‘Flexible and exact, simple in its means, abundant in its applications, with varying tones for colorless statement, for eager wish, for purpose, for command, now despatching the past with impatient haste, now unrolling it in panoramic procession, but bringing forth its treasure of vowels and diphthongs to mark the striving of the will, the thought, the desire, toward the future,’ and so on and so on. Perhaps discourse like this might rouse the curiosity of the student and win here and there a friend for Greek. The teacher can never know whether shall prosper either this or that. I remember to have read in Gogol’s ‘Dead Souls’ a eulogy of Russian that would have Inspired me, if I had been endowed with ample leisure, to attempt the acquisition of that difficult idiom. But I am not quite sure that this unverifiable laudation Is the right way to lend vitality to the study. ‘The king’s daughter is all glorious within.’ But he that is without remains cold as a rule. The love of a language from this point of view is a matter of individual experience, a business to be transacted under four eyes only, and as much of the physical beauty of a language depends on the pronunciation, it may be well to relegate the whole thing to the realm of ‘fancy,’ that admirable old word for love. I will, therefore, waive the whole subject of the perfection of the Greek language, both in Its form and Its function, the wealth of its vocabulary, and the flexibility of its syntax, and limit myself to a few remarks on the relation of Greek to our daily life.”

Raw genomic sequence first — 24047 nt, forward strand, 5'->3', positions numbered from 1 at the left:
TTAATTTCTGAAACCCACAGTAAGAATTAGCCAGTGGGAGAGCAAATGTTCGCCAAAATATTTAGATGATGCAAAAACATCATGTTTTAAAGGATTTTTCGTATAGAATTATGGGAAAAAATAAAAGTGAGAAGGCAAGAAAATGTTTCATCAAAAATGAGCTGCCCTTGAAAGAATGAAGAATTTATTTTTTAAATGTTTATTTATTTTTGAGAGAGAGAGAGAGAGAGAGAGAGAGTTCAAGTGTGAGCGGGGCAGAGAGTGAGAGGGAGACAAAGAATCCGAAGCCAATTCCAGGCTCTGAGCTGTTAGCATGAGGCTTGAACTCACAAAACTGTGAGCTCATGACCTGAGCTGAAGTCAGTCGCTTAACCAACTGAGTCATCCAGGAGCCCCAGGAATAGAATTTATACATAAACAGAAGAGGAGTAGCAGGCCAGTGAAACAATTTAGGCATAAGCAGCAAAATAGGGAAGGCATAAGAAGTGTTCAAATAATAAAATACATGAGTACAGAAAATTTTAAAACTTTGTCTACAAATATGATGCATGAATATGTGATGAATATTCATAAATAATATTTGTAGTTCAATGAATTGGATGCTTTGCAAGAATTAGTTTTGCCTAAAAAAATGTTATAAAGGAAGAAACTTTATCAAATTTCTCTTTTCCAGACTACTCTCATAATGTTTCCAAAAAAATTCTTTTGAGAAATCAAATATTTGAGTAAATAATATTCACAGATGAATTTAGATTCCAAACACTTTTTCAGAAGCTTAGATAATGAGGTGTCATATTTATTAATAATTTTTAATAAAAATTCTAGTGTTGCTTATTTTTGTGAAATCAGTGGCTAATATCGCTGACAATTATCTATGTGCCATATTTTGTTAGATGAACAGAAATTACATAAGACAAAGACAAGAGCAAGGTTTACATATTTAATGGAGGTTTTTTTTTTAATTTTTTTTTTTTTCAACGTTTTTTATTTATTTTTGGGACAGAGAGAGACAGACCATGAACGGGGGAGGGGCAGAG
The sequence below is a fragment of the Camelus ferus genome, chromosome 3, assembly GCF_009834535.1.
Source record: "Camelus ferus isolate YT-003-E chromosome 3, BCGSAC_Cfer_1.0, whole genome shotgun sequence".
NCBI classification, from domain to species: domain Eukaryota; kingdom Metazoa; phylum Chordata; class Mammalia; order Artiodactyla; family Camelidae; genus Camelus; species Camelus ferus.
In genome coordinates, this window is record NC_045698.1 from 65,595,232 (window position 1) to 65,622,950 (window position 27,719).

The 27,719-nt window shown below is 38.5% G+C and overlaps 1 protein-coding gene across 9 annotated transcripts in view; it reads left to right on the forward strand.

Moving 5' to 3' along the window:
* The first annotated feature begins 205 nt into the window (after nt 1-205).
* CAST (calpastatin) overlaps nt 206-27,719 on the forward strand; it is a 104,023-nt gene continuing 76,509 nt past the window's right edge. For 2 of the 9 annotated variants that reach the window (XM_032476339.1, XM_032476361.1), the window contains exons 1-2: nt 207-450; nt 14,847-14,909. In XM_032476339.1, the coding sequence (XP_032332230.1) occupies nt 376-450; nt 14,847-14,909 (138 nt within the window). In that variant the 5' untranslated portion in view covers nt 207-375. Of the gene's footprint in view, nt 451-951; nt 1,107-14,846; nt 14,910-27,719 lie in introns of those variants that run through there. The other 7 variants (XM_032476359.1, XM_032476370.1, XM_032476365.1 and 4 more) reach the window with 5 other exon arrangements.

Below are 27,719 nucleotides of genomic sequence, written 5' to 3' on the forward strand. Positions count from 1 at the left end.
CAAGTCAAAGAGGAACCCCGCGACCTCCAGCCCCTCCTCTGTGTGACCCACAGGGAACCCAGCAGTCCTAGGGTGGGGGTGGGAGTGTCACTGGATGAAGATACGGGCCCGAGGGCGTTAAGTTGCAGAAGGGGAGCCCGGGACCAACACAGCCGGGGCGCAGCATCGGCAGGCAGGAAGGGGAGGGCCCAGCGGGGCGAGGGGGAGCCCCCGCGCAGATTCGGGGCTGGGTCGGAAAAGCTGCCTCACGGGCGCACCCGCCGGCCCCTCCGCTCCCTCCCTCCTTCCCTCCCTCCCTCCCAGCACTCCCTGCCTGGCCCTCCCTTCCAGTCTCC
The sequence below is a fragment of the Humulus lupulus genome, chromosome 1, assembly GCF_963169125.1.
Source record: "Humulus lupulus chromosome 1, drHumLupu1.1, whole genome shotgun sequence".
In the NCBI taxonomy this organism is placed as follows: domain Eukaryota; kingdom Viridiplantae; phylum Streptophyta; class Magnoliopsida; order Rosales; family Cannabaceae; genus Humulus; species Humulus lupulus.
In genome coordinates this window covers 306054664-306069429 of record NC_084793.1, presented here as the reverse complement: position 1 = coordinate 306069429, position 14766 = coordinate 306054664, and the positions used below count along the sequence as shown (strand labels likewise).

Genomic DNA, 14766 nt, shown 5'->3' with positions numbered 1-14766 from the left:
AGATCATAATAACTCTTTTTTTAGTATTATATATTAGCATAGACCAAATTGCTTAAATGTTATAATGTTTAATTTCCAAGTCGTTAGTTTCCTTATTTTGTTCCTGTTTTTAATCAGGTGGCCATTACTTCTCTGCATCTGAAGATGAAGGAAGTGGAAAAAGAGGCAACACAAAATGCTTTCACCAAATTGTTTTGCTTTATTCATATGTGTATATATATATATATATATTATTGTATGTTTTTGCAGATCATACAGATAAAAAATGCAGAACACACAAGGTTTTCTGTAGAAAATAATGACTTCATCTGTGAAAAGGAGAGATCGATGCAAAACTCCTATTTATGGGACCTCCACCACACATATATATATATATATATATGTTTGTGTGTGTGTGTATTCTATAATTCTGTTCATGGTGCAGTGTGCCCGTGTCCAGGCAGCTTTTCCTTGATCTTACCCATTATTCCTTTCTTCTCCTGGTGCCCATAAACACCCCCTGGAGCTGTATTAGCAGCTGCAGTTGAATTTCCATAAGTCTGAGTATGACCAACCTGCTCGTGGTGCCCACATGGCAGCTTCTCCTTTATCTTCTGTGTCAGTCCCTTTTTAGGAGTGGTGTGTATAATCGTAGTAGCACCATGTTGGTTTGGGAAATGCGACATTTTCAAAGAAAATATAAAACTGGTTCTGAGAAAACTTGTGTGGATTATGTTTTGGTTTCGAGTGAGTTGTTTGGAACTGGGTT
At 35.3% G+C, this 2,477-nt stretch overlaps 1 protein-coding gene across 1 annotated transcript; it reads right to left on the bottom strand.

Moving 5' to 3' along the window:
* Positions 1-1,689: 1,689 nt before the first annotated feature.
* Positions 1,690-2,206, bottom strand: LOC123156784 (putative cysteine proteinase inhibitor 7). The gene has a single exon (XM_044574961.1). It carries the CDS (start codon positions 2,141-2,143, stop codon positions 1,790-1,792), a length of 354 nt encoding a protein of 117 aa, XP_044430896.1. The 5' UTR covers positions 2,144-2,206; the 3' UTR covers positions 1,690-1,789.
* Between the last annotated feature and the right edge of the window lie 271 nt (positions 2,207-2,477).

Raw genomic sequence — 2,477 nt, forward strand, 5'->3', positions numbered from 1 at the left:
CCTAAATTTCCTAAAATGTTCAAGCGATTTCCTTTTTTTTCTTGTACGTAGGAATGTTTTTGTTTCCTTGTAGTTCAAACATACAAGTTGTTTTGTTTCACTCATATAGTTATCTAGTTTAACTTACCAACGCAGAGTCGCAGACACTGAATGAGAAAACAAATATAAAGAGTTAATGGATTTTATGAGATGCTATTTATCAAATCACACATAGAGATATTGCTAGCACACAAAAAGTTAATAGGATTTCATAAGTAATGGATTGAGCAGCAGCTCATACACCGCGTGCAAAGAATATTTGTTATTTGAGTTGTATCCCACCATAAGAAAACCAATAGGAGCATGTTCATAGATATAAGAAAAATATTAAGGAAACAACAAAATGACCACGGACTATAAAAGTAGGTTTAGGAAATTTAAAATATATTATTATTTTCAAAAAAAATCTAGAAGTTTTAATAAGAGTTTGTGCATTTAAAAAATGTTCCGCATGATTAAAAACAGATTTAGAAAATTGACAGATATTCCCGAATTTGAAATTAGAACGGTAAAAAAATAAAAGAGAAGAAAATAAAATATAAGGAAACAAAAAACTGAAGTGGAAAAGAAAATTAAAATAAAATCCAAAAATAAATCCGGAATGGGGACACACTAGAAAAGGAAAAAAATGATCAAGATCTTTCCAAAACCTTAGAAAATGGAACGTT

Hard To Stomach: Some Useful Words This Afternoon

A proverb

“A fat stomach does not bear a subtle mind”

Γαστὴρ παχεῖα λεπτὸν οὐ τίκτει νόον.  (Arsenius, 5.22a1)

Od. 18.54-56

“Friends, it is in no way good for an old man
In the clutches of sorrow to fight a younger man.
But my no-good stomach compels me, that I might fall beneath his blows.”

“ὦ φίλοι, οὔ πως ἔστι νεωτέρῳ ἀνδρὶ μάχεσθαι
ἄνδρα γέροντα δύῃ ἀρημένον· ἀλλά με γαστὴρ
ὀτρύνει κακοεργός, ἵνα πληγῇσι δαμείω.

γαστήρ, ἡ: “stomach”

γαστραία: A type of turnip

γαστρίδουλος: “slave to one’s stomach”

γαστρίον: “sausage”

γαστρίζω: “to punch someone in the belly”

γραστριμαργία: “gluttony”

γαστροβαρής: “stomach-heavy”, i.e. “heavy with child”

γαστροκνημία: lit. “shin-stomach”, so “calf”